It is my custom to commence each year on the the extreme, as almost every particle of any use is 1st of January. The profits of the farm vary greatly lost, as it is the roots we wish to supply with with the seasons, as every farmer knows. We warmth and food, and not the air. I believe, how- cleared in 1844, upwards of 16 per cent. on the capever, we have yet much to learn in the application ital invested in agriculture. In 1845, as will be of manures. Now, as to the economy of my prac, scen, there will be a considerable falling off from tice, I will add that I am perfectly satisfied, and the previous year. This is attributed to two will give one proof in dollars and cents ; as Eng. causes: first, I planted much less cotton; secondly, lish writers say that is the universal way of defin- I suffered greatly from the severe drought that has ing American problems. My crop of hay this dry cut short my cotton crop one-third. geason I calculated paid the interest of $5 per acre, The first item of capital employed in agriculture while along side of it, is land that scarcely yields is my farm, 1st of January, 1845, at $8,550. There enough to pay for fencing.

is in cultivation on this farm of poor pine land, or One more word as to manure. I am no chemist sandy soil, 267 acres. or scientific farmer, yet I believe in manure, and The present year, the following is the arrangemake it my constant practice to apply to the land ment of the land : every substance in the shape of manure, except

In Corr.,

. 120 acres. such decidedly acid substances as new tan, pomace, “ Cotton,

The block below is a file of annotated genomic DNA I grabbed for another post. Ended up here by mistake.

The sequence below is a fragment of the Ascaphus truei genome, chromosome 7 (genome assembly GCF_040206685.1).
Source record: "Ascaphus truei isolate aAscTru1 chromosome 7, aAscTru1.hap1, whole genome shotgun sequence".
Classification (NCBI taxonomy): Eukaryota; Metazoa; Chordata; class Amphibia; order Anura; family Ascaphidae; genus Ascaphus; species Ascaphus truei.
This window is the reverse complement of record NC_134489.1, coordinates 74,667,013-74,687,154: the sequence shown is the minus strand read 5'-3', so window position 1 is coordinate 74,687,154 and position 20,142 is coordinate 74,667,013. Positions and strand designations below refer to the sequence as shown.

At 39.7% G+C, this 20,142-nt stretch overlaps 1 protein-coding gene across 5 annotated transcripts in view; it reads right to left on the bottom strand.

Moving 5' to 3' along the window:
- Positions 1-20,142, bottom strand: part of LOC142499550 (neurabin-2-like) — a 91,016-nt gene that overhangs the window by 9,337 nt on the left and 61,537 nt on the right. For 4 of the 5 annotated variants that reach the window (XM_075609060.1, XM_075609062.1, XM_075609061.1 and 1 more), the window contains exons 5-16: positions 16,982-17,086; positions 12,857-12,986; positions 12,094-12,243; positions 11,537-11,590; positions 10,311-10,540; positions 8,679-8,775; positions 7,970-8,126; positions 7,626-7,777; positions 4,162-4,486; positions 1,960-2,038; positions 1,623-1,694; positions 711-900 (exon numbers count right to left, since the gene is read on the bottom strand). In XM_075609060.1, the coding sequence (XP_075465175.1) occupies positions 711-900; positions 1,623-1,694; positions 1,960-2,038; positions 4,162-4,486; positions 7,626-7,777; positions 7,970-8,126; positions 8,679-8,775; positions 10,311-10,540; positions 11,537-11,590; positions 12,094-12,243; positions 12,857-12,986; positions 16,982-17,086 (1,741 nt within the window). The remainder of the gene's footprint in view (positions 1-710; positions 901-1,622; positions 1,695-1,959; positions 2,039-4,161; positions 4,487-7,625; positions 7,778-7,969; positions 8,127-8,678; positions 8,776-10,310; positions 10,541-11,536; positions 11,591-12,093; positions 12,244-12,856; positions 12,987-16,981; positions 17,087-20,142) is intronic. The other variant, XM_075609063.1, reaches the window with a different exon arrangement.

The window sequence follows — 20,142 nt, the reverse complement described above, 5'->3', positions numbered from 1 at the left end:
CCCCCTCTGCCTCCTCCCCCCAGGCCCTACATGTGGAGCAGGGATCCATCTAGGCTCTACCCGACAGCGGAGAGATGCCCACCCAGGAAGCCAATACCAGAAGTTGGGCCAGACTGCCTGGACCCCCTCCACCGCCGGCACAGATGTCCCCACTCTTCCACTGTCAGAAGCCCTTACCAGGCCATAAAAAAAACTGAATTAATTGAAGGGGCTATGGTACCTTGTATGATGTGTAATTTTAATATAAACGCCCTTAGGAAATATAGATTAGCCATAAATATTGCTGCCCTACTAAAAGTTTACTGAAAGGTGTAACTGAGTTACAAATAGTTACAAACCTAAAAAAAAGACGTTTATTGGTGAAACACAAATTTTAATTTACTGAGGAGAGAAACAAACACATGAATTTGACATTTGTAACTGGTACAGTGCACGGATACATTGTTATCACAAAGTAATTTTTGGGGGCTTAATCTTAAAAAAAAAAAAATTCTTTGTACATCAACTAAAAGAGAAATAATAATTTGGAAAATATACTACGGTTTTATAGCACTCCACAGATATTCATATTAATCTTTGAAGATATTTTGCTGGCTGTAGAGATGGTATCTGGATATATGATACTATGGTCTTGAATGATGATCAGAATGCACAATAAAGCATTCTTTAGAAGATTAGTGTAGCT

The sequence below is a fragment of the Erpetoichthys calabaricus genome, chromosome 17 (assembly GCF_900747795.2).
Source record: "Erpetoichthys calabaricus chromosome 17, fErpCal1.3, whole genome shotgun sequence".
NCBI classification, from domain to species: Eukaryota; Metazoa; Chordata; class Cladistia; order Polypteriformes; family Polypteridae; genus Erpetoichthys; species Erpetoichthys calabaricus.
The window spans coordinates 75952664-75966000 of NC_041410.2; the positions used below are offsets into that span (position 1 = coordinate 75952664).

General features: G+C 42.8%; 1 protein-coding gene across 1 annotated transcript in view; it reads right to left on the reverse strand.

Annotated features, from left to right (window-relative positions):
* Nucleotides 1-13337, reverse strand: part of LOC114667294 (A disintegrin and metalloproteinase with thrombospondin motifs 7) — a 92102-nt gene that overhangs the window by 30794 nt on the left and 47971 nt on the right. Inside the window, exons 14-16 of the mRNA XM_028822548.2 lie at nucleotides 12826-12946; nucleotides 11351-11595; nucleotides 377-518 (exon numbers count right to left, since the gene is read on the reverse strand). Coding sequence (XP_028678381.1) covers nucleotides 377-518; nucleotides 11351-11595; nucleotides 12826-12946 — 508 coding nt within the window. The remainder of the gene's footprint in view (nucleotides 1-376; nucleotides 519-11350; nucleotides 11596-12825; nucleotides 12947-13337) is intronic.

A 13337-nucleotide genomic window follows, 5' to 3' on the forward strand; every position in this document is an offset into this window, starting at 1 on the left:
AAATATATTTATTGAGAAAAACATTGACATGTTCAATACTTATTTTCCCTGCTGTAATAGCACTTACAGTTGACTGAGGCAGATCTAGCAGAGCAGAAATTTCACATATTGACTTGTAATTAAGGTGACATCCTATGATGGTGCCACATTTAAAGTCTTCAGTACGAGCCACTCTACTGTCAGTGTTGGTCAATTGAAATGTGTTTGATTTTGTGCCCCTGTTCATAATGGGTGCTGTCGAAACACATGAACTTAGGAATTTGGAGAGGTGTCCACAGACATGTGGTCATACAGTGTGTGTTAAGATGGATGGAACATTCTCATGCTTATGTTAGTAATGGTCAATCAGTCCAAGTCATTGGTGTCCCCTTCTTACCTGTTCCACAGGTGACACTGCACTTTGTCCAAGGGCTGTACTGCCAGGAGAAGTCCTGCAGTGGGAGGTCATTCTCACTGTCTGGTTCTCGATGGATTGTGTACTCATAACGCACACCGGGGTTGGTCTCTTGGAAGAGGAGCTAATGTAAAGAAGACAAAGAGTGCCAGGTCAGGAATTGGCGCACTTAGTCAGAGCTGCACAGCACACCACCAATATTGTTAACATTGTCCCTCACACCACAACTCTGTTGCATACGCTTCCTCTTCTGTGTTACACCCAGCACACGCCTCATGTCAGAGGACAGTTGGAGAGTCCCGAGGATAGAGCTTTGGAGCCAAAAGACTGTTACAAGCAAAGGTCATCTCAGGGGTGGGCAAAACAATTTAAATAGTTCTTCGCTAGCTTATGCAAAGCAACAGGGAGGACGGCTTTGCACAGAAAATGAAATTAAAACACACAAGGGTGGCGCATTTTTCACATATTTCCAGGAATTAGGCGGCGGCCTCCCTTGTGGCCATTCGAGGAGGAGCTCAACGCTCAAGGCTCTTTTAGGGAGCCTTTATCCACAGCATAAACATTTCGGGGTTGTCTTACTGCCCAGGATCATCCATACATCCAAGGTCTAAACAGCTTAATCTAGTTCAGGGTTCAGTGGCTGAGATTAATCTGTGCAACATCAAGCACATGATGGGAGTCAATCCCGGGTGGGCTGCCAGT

80 and the like. The higher portion of my ground I have converted into a nursery, and have now upon 1 Sweet Potatoes, - it a most beautiful, healthy, and thrifty growth of Upland Rice, fruit trees; and as I have now come to the tree part,

u Garden,.. my favorite hobby, I may at some future time, if

267 agreeable, give you a few practical hints on the successful cultivation of fruit trees. As I have The following notes of the time of planting the been myself remarkably successful, I could wish crop and the seasons, I copy from my book. At that others might enjoy as much. W. D. page 44, I find we commenced planting corn on the Morristown, Morris Co., N. J., Nov. 27, 1845. 26th of February. The land planted in corn quite

broken. Planted in drills on the horizontal system; CUTTING Roots.-Happening in your store the the rows six feet wide, the corn two feet apart in other day, in your absence, I was shown quite a the rows : peas planted in the middle of the rows. variety of machines for cutting roots. I have no At page 64, I find it turned quite cold, the corn doubt they will do their work well and cut with planted on the 26th February, bitten down. On great rapidity; yet after all I question whether they page 75, I find we commenced planting cotton on are a labor-saving machine to the small farmer. I the 31st of March. The land planted in cotton is can, in fifteen minutes, cut up on the frozen ground, level ; about half of it manured with compost or on my barn floor, with a strong hay knife or manure, prepared by hauling into a lot where my sharp spade, as many ruta-bagas or beets as ten head cattle are penned, equal parts of the penned straw